4 Quick and Simple Female Hygiene Tips No One Told You About

Text By Shraddha Mehta

Being in outdoors is always rewarding. Getting that feel of Independence and wanderlust attracts all. When we are outdoors it involves a lot of things from, gear to commute to hygiene, especially for women. A day’s hike is somewhat manageable when it comes to dealing with different body fluids. Yet how you manage is still tricky. Females have to think more about the basic natural needs than their male counterparts.

Female hygiene while travelling is most important yet one of the most neglected topics of outdoor hygiene. For ease of understanding, let’s divide this in 4 main topics: 

    

1. Sweat   

2. Clothing     

3. Urination  

4. Menstruation

1. Sweat

Female Hygiene involves a lot of things and one of them is how to handle your sweat. As I said earlier, a day’s hike is manageable. Once the hike is complete and you are on your way back, you can simply change into your favorite cozy clothes. However, on multi day hikes, sweat becomes a major concern as it not only leads to bad odor but also may cause skin infections.

Tips to Combat Sweating
PC: www.rosacea.org Tips to Combat Sweating

Here are some tips:

Do wash your face, armpits, feet and intimate area regularly, if possible as frequently as every day. It will not only remove sweat and dirt but also the films of excess sunscreen lotion and insect repellents. This will help you maintain a healthy skin along with an odor free body.

My suggestion is using the intimate wash and disinfectant powders which are good female hygiene products and are available in market. You can also use panty liners. (Disposal of panty liners is discussed below)

2. Clothing

Female hygiene also involves taking decisions about what kind of clothes to carry. Choosing right clothes is very important while in outdoors. Another challenge faced is the weight that these clothes have. So synthetic clothing works best as it absorbs the sweat and brings it to open surface for evaporation. Cotton although favorite, doesn’t work well when it comes to moisture management. Nylons do the best job.

Choice of Clothes

Also, one may wash the synthetic clothing like tees and pants and inners, which mostly dry overnight if hung properly in a tent. So carrying 3 to 4 tees for a multi day hike will definitely reduce the weight in your bag. (PS.: It may not work well at high altitudes where the temperatures are freezing and one may end up with a frozen tee in the morning)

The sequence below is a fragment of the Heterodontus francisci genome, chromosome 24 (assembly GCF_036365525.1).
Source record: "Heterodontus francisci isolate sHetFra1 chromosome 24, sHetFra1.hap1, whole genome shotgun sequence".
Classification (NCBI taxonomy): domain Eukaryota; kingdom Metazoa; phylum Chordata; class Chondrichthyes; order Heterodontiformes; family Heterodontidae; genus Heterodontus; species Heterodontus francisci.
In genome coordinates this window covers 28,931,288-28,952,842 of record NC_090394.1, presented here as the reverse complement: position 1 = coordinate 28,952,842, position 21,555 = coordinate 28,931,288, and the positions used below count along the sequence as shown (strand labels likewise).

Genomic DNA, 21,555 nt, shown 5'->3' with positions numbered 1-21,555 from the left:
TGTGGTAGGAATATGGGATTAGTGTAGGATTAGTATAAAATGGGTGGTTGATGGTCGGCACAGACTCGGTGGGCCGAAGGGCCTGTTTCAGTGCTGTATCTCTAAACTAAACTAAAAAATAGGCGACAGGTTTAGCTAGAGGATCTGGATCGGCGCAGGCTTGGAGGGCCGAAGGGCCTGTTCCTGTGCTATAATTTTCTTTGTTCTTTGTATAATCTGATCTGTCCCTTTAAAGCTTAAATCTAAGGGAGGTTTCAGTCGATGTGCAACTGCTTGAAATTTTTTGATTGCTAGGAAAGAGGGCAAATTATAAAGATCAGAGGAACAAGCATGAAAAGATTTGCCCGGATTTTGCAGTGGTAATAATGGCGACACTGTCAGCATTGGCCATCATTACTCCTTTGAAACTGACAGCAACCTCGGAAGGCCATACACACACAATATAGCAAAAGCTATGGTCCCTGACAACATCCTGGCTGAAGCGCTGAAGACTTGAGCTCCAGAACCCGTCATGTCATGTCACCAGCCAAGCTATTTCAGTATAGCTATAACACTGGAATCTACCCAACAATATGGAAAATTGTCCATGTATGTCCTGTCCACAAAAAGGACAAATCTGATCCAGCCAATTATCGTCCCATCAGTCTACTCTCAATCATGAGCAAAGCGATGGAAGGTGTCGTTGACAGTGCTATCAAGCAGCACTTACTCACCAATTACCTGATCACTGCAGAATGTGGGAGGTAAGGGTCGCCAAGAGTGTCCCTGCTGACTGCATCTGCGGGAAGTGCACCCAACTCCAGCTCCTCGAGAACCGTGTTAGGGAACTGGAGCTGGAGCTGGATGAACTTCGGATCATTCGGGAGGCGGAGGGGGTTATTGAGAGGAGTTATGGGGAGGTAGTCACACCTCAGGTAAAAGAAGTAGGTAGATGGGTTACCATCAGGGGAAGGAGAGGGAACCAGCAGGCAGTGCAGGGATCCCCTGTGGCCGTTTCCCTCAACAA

As per Leave No Trace (LNT.Org), guidelines are: using biodegradable soaps and washing yourself and your clothing at least 60 Meters away from the water source with minimal use of water.

Leave No trace is a set of outdoor ethics which promotes conservation of environment. Leave No Trace, is a non-profit organisation which educates people about  impacts of recreation on nature as well as the principles of Leave No Trace to prevent and minimize such impacts.

3. Urination

This is one of the most tricky and awkward part of female hygiene. One can just go behind woods for peeing and not use toilet paper. But while going on a larger business follow “Leave No Trace”.

Wilderness

If there is a toilet, use it, if not then use a shovel to dig a hole and bury all “degradable waste”. The hole should be 15 Cms deep and should be at least 60 Mtrs away from the water sources, camps and tracks.  

Remember “Leave No Trace” all the time.

Being an Indian, I also suggest skipping toilet paper while on larger business and using water instead. Make sure you sanitize your hands afterwards with soap and water.

4. Menstruation

Still known as “those days”, “Periods”, “chumming” etc; makes almost all women think twice about the hiking trip and a lot of them take a step back if the “date” is nearby. So here are a few female hygiene things I have followed over time.

Period Cramps

There are menstruation cups available in western countries but I haven’t come across one as yet in India.

Using sanitary pads (panty liners on other days) is just as ok if you don’t throw them in wilderness. All pads are not biodegradable, if you find biodegradable ones, nothing like it. The only issue with biodegradable is animals may sniff and dig it out if you don’t bury them properly.

Burying non – biodegradable substance is obviously out of the question.

The trick is wrapping them in aluminum foil and storing them inside a plastic bag and bringing them down with you to the nearest road head. Do not ever burn them unattended or throw them in flowing water.

Do take prescribed medicines as one cannot enjoy the trip with belly cramps. See your gynecologist for medicines.

 

No matter who you are, where you are, the earth and the ecology remains your responsibility. Serve it well. Happy Outdoors!

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Amol Gawde

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